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Franchise Disclosure Documents Must be Site-specific

August 11, 2013

Much has been written in this space about franchisors being required to provide prospective franchisees with a disclosure document. For the uninitiated, a disclosure document is essentially a prospectus for the franchise system which must be provided by a franchisor so that people can make informed investment decisions about whether or not to become franchisees.

So it would make sense, then, that a disclosure document be prepared to be site-specific to the particular business opportunity being purchased by the franchisee. Unfortunately, that’s not always what happens in practice. It is no small expense for a franchisor to have a disclosure document drafted for them, so some franchisors make the mistake of not getting continuous legal assistance in properly disclosing franchisees once that template document is complete. But in order for a disclosure document to be legally compliant, and fulfil its intended objective of fully informing franchisees of what they are about to get into, it needs to include certain elements of the deal that are specific to that franchisee.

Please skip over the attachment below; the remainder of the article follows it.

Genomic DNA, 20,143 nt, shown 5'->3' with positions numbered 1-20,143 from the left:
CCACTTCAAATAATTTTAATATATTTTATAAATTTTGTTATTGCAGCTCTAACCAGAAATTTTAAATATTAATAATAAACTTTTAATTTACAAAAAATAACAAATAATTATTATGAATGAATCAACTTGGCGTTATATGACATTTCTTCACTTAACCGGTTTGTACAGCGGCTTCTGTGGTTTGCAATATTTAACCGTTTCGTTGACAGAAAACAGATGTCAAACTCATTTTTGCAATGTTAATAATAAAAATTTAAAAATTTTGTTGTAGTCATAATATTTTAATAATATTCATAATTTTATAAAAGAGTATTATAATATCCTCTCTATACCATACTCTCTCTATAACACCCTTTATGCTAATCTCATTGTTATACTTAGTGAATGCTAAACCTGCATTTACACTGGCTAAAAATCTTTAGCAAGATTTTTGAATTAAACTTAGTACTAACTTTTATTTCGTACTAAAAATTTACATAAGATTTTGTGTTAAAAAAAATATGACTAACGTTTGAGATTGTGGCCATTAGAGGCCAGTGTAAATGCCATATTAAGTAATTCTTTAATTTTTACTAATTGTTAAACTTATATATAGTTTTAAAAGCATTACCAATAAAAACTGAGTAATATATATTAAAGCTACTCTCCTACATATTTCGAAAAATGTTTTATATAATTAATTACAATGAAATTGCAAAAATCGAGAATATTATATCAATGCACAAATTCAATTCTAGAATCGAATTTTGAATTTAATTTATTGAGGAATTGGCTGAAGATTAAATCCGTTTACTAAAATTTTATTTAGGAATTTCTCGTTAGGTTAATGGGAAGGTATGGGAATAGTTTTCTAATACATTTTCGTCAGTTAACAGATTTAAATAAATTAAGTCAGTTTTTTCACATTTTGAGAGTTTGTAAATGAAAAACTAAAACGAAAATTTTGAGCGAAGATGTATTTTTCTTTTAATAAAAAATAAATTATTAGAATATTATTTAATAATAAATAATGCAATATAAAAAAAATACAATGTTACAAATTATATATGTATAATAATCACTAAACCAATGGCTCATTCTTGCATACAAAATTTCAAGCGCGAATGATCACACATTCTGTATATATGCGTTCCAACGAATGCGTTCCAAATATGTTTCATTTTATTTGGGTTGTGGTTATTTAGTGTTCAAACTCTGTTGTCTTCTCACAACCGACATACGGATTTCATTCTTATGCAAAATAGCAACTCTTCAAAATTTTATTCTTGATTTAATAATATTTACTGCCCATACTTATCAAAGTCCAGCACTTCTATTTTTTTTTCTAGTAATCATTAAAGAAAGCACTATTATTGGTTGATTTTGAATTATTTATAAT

For many disclosure documents, that may mean including a copy of a lease. For others, that may mean disclosing the full terms of any initial fee or royalty terms that differ from the standard offering. And for others yet, that may mean including specific estimates about particular construction costs. And, of course, a disclosure document for a new franchise will look different in a few key ways from a disclosure document provided to a franchisee buying an existing location from another franchisee, or for a franchisee who is renewing its franchise agreement.

As a result, when reviewing a disclosure document on behalf of a franchisee, franchise lawyers will know exactly what details to look for to ensure that it was prepared to be site-specific, and can advise franchisees when they may have a right to rescind the franchise agreement in the future. 

A site-specific disclosure document is a win-win proposition, then, since the franchisor will be complying with its legal obligations, and a franchisee will have a clearer picture of the actual investment they are about to make.

Tags: Franchising